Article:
I swear, I’ll stop talking about last week’s debates held here in Columbia … right after this.
The Kansas City Star’s Steve Kraske threw me a bit of a curveball when he asked me during our live broadcast of the U.S. Senate debate in Columbia on Friday: “Should the Libertarian candidate be a part of this debate?”
Ultimately, my rambling answer was a ‘yes,’ with hopes that Libertarian Jonathan Dine would contribute to the dialogue at the forum. In the Governor’s debate, Libertarian Jim Higgins was admittedly unprepared for one of the questions asked about the Army Corps of Engineers and management of the Missouri River.
Graphic by Mondayne/Flickr
One of my favorite characters on television right now is Ron Swanson. On NBC’s Parks and Recreation, he is the head of the Pawnee, Ind. Parks Department. But if it were up to him, the department — and probably the whole city government — wouldn’t exist. Here’s one exchange with his polar opposite and #2 Leslie Knope. If you watch the show, you know Knope basically runs the department – and thinks working in government is just about the most admirable thing a person could do.
I, of course, don’t mean to generalize here and say Ron Swanson represents Libertarian stances in the U.S. He is usually a caricature — “Income tax is illegal!” — and the time he gave an elementary schooler a landmine to protect her property. He is incredibly likeable, and, as the show’s creator says, “It’s gotta be the most sympathetic portrayal of a libertarian that’s ever existed on television.” The character provides an interesting commentary on how a libertarian-minded person might function in a leadership role.
If it works in Pawnee, could it work in the real world?
In the Senate debate Friday, Dine eloquently represented his views. He also delivered two of the more memorable lines from an otherwise predictable debate:
Dine: “I promise to keep the Republicans out of your bedroom, and the Democrats out of your wallet,” and, regarding Rep. Todd Akin’s comments about rape and abortion, “I was astonished to find that Akin sits on the Science Committee, yet he fails to understand basic eighth grade biology.”
Dine’s closing statements also talked about a generally smaller government, lower tax level and more personal freedoms. He regularly attacked the institution that he is asking people to vote for him to join. That’s an interesting dynamic, and one that would be fascinating to see play out if he actually were elected.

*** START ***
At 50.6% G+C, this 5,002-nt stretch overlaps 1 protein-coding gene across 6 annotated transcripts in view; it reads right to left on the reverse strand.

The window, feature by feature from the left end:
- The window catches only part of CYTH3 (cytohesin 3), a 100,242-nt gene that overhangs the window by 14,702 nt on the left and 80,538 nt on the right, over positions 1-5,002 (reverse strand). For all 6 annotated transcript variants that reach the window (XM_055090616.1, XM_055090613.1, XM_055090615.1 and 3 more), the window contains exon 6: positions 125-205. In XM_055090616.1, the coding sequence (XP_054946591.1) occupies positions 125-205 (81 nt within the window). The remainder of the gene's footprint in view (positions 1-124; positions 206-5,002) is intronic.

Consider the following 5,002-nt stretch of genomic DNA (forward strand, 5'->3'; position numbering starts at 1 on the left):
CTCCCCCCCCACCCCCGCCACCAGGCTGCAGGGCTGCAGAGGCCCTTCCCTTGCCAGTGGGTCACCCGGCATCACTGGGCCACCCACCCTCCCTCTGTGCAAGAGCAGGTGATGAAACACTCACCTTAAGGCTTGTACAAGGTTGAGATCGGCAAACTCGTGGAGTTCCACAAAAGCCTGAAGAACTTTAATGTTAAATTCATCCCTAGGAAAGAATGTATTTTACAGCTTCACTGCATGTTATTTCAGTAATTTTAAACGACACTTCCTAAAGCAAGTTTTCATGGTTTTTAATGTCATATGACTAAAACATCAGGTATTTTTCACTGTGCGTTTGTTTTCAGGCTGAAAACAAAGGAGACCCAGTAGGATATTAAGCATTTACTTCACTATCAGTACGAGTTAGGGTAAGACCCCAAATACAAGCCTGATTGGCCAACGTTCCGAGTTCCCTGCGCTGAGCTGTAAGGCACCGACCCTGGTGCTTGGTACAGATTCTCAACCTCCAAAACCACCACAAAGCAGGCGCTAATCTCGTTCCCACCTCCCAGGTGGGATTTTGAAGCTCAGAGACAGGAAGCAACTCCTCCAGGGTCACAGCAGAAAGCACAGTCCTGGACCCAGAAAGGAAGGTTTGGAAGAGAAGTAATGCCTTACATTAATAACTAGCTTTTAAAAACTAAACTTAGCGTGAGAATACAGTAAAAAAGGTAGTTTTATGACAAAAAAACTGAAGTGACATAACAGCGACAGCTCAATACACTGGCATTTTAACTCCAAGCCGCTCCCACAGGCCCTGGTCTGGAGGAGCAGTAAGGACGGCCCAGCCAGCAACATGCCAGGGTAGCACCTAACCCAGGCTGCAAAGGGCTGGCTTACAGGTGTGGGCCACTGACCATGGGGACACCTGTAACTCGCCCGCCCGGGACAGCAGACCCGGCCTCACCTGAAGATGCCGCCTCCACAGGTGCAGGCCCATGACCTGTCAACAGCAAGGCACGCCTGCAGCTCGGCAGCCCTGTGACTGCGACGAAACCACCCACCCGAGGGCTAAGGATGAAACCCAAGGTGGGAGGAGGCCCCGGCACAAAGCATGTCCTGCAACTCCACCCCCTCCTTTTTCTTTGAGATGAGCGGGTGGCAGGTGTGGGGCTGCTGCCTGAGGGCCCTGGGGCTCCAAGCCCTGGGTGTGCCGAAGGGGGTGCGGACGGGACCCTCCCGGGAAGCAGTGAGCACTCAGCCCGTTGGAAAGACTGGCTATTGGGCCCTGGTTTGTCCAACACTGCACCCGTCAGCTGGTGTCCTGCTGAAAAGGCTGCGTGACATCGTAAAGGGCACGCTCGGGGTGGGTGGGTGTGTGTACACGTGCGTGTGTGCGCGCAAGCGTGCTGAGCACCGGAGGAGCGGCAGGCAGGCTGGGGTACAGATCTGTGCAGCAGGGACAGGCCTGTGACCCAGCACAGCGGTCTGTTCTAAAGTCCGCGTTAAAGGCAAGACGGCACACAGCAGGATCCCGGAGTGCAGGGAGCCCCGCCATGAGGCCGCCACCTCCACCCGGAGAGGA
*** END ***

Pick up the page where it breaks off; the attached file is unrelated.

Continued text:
Of course, according to the polls, Dine doesn’t stand much of a chance. But the St. Louis Beacon’s Jo Mannies, who joined Kraske and me on the broadcast Friday, had a much better answer to Steve’s question. Yes, she said, Dine should be part of the debate, because in such a close race, he might be a factor that ends up determining who wins the election — especially considering Akin’s vulnerability. She says some Republicans who are upset with Akin might not vote for him, but also might not vote for McCaskill — and she sees a possibility that Dine could receive some “protest votes.”
Higgins had a good point during his debate, too. On a question about fairness in media coverage, Higgins said, laughing, “They don’t cover us enough!” While the debates gave the major party candidates chances to recite their talking points, for the Libertarian candidates, it’s their one, big chance to get their voice out to a statewide audience. Even if they still end up as a footnote in the paper the next day — or in a blog post the next week.
Meantime, you might not have to wonder how Ron Swanson would vote in this election. Parks and Recreation creator Mike Schur has said in the past that they purposely don’t use the phrases “Republican” and “Democrat” on the show, even though the show’s plotlines regularly surround politics. But, Schur also talked about the characters’ politics in a recent interview with GQ, and he had some opinions on Todd Akin, too. After all, the show is fictional.